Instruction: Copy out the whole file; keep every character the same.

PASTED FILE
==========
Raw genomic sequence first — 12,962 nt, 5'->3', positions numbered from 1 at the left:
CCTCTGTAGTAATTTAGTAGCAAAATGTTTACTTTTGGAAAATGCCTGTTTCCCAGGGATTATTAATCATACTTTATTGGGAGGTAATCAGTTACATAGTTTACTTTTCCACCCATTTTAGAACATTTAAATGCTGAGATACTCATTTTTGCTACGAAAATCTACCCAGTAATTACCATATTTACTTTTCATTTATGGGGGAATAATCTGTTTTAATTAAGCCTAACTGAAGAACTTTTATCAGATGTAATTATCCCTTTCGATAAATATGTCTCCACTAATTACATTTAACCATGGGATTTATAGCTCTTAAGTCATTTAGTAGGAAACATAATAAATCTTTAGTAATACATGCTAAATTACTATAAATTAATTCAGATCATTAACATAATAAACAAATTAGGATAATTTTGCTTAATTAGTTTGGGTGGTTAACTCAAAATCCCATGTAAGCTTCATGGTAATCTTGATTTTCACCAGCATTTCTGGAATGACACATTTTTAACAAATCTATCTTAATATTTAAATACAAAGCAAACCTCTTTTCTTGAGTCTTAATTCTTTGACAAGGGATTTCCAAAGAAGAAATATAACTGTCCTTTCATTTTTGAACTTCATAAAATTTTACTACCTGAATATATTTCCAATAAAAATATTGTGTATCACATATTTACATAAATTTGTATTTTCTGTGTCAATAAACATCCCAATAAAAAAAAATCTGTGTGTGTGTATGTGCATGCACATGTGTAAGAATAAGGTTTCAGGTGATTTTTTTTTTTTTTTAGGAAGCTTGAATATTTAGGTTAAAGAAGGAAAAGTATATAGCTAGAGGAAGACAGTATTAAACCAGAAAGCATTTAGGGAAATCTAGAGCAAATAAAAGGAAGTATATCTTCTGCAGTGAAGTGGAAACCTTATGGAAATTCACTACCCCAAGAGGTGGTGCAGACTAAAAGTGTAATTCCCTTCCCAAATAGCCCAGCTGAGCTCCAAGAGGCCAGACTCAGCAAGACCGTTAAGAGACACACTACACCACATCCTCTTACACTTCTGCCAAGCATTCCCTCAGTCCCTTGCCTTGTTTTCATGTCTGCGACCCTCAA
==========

Raw genomic sequence first — 12,962 nt, 5'->3', positions numbered from 1 at the left:
CCTCTGTAGTAATTTAGTAGCAAAATGTTTACTTTTGGAAAATGCCTGTTTCCCAGGGATTATTAATCATACTTTATTGGGAGGTAATCAGTTACATAGTTTACTTTTCCACCCATTTTAGAACATTTAAATGCTGAGATACTCATTTTTGCTACGAAAATCTACCCAGTAATTACCATATTTACTTTTCATTTATGGGGGAATAATCTGTTTTAATTAAGCCTAACTGAAGAACTTTTATCAGATGTAATTATCCCTTTCGATAAATATGTCTCCACTAATTACATTTAACCATGGGATTTATAGCTCTTAAGTCATTTAGTAGGAAACATAATAAATCTTTAGTAATACATGCTAAATTACTATAAATTAATTCAGATCATTAACATAATAAACAAATTAGGATAATTTTGCTTAATTAGTTTGGGTGGTTAACTCAAAATCCCATGTAAGCTTCATGGTAATCTTGATTTTCACCAGCATTTCTGGAATGACACATTTTTAACAAATCTATCTTAATATTTAAATACAAAGCAAACCTCTTTTCTTGAGTCTTAATTCTTTGACAAGGGATTTCCAAAGAAGAAATATAACTGTCCTTTCATTTTTGAACTTCATAAAATTTTACTACCTGAATATATTTCCAATAAAAATATTGTGTATCACATATTTACATAAATTTGTATTTTCTGTGTCAATAAACATCCCAATAAAAAAAAATCTGTGTGTGTGTATGTGCATGCACATGTGTAAGAATAAGGTTTCAGGTGATTTTTTTTTTTTTTTAGGAAGCTTGAATATTTAGGTTAAAGAAGGAAAAGTATATAGCTAGAGGAAGACAGTATTAAACCAGAAAGCATTTAGGGAAATCTAGAGCAAATAAAAGGAAGTATATCTTCTGCAGTGAAGTGGAAACCTTATGGAAATTCACTACCCCAAGAGGTGGTGCAGACTAAAAGTGTAATTCCCTTCCCAAATAGCCCAGCTGAGCTCCAAGAGGCCAGACTCAGCAAGACCGTTAAGAGACACACTACACCACATCCTCTTACACTTCTGCCAAGCATTCCCTCAGTCCCTTGCCTTGTTTTCATGTCTGCGACCCTCAA